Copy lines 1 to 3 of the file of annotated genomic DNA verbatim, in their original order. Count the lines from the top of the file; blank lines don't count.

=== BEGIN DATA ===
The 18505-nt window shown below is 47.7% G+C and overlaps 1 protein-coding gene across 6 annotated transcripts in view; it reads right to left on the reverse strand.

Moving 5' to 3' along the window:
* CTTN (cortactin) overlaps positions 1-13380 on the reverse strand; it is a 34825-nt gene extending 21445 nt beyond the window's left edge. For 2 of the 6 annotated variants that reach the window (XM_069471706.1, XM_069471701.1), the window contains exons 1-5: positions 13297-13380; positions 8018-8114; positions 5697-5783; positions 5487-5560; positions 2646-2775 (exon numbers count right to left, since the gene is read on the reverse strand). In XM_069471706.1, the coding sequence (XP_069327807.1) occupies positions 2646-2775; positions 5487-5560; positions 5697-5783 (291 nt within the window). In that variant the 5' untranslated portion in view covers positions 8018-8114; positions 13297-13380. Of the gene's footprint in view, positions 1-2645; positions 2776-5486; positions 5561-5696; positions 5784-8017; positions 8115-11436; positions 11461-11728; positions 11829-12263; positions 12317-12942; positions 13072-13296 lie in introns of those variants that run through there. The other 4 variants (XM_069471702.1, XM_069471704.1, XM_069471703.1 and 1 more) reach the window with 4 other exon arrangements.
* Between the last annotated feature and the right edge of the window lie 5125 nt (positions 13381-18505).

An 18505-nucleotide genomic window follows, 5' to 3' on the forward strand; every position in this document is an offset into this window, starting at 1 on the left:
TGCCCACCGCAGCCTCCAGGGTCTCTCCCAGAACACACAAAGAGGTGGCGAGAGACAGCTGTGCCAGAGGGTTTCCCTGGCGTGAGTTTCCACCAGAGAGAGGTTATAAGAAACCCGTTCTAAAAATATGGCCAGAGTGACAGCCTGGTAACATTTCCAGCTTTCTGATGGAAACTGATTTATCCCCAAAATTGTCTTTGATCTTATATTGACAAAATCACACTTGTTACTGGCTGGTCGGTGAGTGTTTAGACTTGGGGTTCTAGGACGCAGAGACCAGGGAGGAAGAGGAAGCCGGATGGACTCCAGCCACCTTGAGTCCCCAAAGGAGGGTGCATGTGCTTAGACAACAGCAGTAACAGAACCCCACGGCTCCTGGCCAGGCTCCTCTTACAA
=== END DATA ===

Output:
The 18505-nt window shown below is 47.7% G+C and overlaps 1 protein-coding gene across 6 annotated transcripts in view; it reads right to left on the reverse strand.

Moving 5' to 3' along the window:
* CTTN (cortactin) overlaps positions 1-13380 on the reverse strand; it is a 34825-nt gene extending 21445 nt beyond the window's left edge. For 2 of the 6 annotated variants that reach the window (XM_069471706.1, XM_069471701.1), the window contains exons 1-5: positions 13297-13380; positions 8018-8114; positions 5697-5783; positions 5487-5560; positions 2646-2775 (exon numbers count right to left, since the gene is read on the reverse strand). In XM_069471706.1, the coding sequence (XP_069327807.1) occupies positions 2646-2775; positions 5487-5560; positions 5697-5783 (291 nt within the window). In that variant the 5' untranslated portion in view covers positions 8018-8114; positions 13297-13380. Of the gene's footprint in view, positions 1-2645; positions 2776-5486; positions 5561-5696; positions 5784-8017; positions 8115-11436; positions 11461-11728; positions 11829-12263; positions 12317-12942; positions 13072-13296 lie in introns of those variants that run through there. The other 4 variants (XM_069471702.1, XM_069471704.1, XM_069471703.1 and 1 more) reach the window with 4 other exon arrangements.